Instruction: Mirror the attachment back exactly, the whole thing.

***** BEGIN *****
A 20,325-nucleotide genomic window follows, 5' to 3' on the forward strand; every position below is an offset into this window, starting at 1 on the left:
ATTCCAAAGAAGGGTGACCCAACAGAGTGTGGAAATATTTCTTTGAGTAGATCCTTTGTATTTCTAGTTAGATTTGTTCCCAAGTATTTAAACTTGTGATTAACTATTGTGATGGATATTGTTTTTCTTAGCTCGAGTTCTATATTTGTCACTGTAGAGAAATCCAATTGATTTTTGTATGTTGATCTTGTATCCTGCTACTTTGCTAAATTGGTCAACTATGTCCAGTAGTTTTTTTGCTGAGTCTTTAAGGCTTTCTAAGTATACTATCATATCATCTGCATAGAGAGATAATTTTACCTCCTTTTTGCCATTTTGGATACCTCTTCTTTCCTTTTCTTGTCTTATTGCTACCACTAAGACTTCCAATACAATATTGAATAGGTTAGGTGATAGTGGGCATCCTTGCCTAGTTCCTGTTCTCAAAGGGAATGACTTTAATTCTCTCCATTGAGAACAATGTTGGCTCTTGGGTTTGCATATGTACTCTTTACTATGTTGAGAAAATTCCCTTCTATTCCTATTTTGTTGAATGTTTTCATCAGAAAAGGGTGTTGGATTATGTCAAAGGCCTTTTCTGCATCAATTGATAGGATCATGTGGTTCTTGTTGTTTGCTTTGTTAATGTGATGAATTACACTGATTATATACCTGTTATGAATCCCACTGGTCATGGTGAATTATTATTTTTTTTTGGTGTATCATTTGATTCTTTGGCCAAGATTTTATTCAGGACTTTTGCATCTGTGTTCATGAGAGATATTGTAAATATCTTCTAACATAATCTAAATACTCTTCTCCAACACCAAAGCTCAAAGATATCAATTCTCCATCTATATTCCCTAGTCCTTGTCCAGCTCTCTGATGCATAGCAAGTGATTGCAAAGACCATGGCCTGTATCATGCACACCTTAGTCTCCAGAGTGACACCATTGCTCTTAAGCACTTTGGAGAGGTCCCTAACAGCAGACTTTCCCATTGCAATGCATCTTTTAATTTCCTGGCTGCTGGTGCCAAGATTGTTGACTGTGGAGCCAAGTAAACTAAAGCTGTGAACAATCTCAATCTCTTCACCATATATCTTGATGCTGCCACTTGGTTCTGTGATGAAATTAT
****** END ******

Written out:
A 20,325-nucleotide genomic window follows, 5' to 3' on the forward strand; every position below is an offset into this window, starting at 1 on the left:
ATTCCAAAGAAGGGTGACCCAACAGAGTGTGGAAATATTTCTTTGAGTAGATCCTTTGTATTTCTAGTTAGATTTGTTCCCAAGTATTTAAACTTGTGATTAACTATTGTGATGGATATTGTTTTTCTTAGCTCGAGTTCTATATTTGTCACTGTAGAGAAATCCAATTGATTTTTGTATGTTGATCTTGTATCCTGCTACTTTGCTAAATTGGTCAACTATGTCCAGTAGTTTTTTTGCTGAGTCTTTAAGGCTTTCTAAGTATACTATCATATCATCTGCATAGAGAGATAATTTTACCTCCTTTTTGCCATTTTGGATACCTCTTCTTTCCTTTTCTTGTCTTATTGCTACCACTAAGACTTCCAATACAATATTGAATAGGTTAGGTGATAGTGGGCATCCTTGCCTAGTTCCTGTTCTCAAAGGGAATGACTTTAATTCTCTCCATTGAGAACAATGTTGGCTCTTGGGTTTGCATATGTACTCTTTACTATGTTGAGAAAATTCCCTTCTATTCCTATTTTGTTGAATGTTTTCATCAGAAAAGGGTGTTGGATTATGTCAAAGGCCTTTTCTGCATCAATTGATAGGATCATGTGGTTCTTGTTGTTTGCTTTGTTAATGTGATGAATTACACTGATTATATACCTGTTATGAATCCCACTGGTCATGGTGAATTATTATTTTTTTTTGGTGTATCATTTGATTCTTTGGCCAAGATTTTATTCAGGACTTTTGCATCTGTGTTCATGAGAGATATTGTAAATATCTTCTAACATAATCTAAATACTCTTCTCCAACACCAAAGCTCAAAGATATCAATTCTCCATCTATATTCCCTAGTCCTTGTCCAGCTCTCTGATGCATAGCAAGTGATTGCAAAGACCATGGCCTGTATCATGCACACCTTAGTCTCCAGAGTGACACCATTGCTCTTAAGCACTTTGGAGAGGTCCCTAACAGCAGACTTTCCCATTGCAATGCATCTTTTAATTTCCTGGCTGCTGGTGCCAAGATTGTTGACTGTGGAGCCAAGTAAACTAAAGCTGTGAACAATCTCAATCTCTTCACCATATATCTTGATGCTGCCACTTGGTTCTGTGATGAAATTAT